SEOUL, Aug. 28 (UPI) -- South Korea "strongly regrets" its removal from Japan's "white list" of favored trading partners and said that Japanese Prime Minister Shinzo Abe is treating Seoul as an "adversary," an official from the presidential Blue House said Wednesday.
The move, which Japan announced earlier this month, officially took effect on Wednesday.
In a press briefing, Deputy National Security Adviser Kim Hyun-chong called the white list removal "economic retaliation" for South Korean Supreme Court rulings last year that Japanese companies must pay compensation to Korean victims of wartime forced labor.
"The [South Korean] government strongly regrets the latest action taken by Japan," Kim said.
"Prominent figures in Japan are talking as if Korea is an untrustworthy country that does not abide by international law," Kim added. "Furthermore, Prime Minister Abe commented twice that Korea cannot be trusted upon and is treating us like an adversary."
Japan has long argued that all wartime reparations claims were settled by a 1965 bilateral treaty that normalized relations between the two countries, part of which entailed a $300 million grant in economic aid and some $500 million in development loans.
However, South Korea's courts have ruled that the deal did not address the human rights violations that the victims suffered.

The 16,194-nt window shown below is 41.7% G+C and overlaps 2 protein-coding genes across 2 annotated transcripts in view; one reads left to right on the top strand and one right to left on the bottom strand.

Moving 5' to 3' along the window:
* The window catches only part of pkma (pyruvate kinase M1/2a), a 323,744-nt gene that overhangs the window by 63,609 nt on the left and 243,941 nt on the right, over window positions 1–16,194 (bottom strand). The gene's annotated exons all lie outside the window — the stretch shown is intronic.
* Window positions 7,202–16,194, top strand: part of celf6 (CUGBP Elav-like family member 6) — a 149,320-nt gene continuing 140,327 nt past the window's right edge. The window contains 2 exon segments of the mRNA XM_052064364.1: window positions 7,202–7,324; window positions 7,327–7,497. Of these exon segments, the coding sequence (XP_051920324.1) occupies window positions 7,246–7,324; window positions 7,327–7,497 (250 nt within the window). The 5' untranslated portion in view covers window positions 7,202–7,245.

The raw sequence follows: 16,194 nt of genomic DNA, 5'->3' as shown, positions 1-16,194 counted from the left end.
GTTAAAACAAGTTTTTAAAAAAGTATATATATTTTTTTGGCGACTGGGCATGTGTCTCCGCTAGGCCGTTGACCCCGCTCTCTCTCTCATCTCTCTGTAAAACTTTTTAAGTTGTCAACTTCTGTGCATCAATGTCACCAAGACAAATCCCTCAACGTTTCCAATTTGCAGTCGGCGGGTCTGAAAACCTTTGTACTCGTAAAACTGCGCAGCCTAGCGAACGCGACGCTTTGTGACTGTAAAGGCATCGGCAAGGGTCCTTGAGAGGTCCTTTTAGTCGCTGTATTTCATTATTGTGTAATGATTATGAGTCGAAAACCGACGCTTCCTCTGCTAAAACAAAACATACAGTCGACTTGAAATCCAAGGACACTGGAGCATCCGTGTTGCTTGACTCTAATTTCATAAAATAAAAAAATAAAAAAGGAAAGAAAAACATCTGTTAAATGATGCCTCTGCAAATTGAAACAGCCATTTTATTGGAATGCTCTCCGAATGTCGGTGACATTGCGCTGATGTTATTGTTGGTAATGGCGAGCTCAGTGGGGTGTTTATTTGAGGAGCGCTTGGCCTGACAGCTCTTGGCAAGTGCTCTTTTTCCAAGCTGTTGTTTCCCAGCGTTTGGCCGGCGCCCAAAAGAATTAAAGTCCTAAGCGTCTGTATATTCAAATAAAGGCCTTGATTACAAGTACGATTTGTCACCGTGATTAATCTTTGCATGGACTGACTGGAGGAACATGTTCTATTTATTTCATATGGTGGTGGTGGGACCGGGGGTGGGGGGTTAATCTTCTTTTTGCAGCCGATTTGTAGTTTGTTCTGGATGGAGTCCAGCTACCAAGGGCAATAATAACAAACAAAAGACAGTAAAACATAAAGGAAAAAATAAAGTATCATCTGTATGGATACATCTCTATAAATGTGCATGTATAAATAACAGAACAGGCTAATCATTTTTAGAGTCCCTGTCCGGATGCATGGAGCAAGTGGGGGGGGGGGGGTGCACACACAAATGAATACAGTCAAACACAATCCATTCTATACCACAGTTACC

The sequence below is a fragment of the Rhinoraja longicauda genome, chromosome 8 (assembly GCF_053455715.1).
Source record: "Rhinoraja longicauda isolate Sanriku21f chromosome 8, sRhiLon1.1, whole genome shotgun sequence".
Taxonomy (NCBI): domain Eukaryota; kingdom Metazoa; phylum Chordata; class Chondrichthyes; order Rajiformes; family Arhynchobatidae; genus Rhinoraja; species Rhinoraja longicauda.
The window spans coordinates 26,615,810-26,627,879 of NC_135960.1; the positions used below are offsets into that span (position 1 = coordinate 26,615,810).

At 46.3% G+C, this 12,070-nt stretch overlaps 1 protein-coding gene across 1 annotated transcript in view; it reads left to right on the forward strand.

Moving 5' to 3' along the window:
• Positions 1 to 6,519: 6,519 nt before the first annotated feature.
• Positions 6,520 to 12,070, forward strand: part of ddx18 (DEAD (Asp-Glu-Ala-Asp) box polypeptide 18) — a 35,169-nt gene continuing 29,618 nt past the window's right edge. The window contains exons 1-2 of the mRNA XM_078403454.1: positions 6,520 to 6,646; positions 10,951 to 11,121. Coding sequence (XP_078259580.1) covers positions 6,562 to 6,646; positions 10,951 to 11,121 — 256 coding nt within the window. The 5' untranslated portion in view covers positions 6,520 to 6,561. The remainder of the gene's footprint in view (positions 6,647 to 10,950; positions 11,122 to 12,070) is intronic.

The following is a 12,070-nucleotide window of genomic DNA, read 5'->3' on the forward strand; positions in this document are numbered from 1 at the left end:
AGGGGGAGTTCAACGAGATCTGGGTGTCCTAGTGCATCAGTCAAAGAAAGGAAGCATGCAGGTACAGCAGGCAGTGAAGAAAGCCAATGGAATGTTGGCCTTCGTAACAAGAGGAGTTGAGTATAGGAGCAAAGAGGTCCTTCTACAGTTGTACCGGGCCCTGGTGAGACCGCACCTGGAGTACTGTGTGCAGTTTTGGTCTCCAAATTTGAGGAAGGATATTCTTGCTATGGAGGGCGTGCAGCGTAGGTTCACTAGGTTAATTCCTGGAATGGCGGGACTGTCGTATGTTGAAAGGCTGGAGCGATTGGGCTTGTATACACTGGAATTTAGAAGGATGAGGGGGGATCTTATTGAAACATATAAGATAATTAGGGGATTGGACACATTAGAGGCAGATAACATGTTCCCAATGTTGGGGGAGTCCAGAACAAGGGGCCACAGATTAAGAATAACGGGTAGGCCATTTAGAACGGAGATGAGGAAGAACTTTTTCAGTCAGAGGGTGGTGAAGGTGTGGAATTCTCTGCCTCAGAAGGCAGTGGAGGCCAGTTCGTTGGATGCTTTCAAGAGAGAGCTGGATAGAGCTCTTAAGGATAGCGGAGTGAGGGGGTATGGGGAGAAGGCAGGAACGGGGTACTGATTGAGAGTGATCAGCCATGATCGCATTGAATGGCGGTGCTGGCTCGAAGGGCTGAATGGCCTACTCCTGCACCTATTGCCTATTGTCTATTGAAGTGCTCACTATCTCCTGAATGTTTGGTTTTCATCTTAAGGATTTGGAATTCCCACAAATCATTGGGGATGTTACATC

The security adviser also defended South Korea's decision to withdraw from a military sharing intelligence pact with Japan, saying that trust between the countries has been "undermined."
Seoul announced last week that it would not renew the General Security of Military Information Agreement, which was signed in 2016.
"Now that basic trust has been undermined between the two countries as Japan is claiming, there is no justification for maintaining GSOMIA," Kim said.
The intelligence agreement is scheduled to expire in November, and Kim added that there was still time to reconsider the issue if Japan removes its trade restrictions, echoing comments made Tuesday by South Korean Prime Minister Lee Nak-yeon.
"Yesterday, Prime Minister Lee mentioned that since there are still three months left until its termination, GSOMIA could be reconsidered if the two sides could reach a solution in the ensuing period and if Japan withdraws the unwarranted measures," Kim said. "Let me point out that the ball is now in Japan's court."
The United States, an ally of both South Korea and Japan, reacted negatively to Seoul's decision to withdraw from GSOMIA, with the State Department and the Pentagon commenting about it last week.
Secretary of State Mike Pompeo said Washington was "disappointed" with the decision, while a Defense Department representative expressed "strong concern."
State Department spokeswoman Morgan Ortagus raised the subject again Tuesday, tweeting that the withdrawal would increase risk to U.S. forces stationed in the region.
"We are deeply disappointed and concerned that the ROK's government terminated the General Security of Military Information Agreement," she tweeted. "This will make defending Korea more complicated and increase risk to U.S. forces."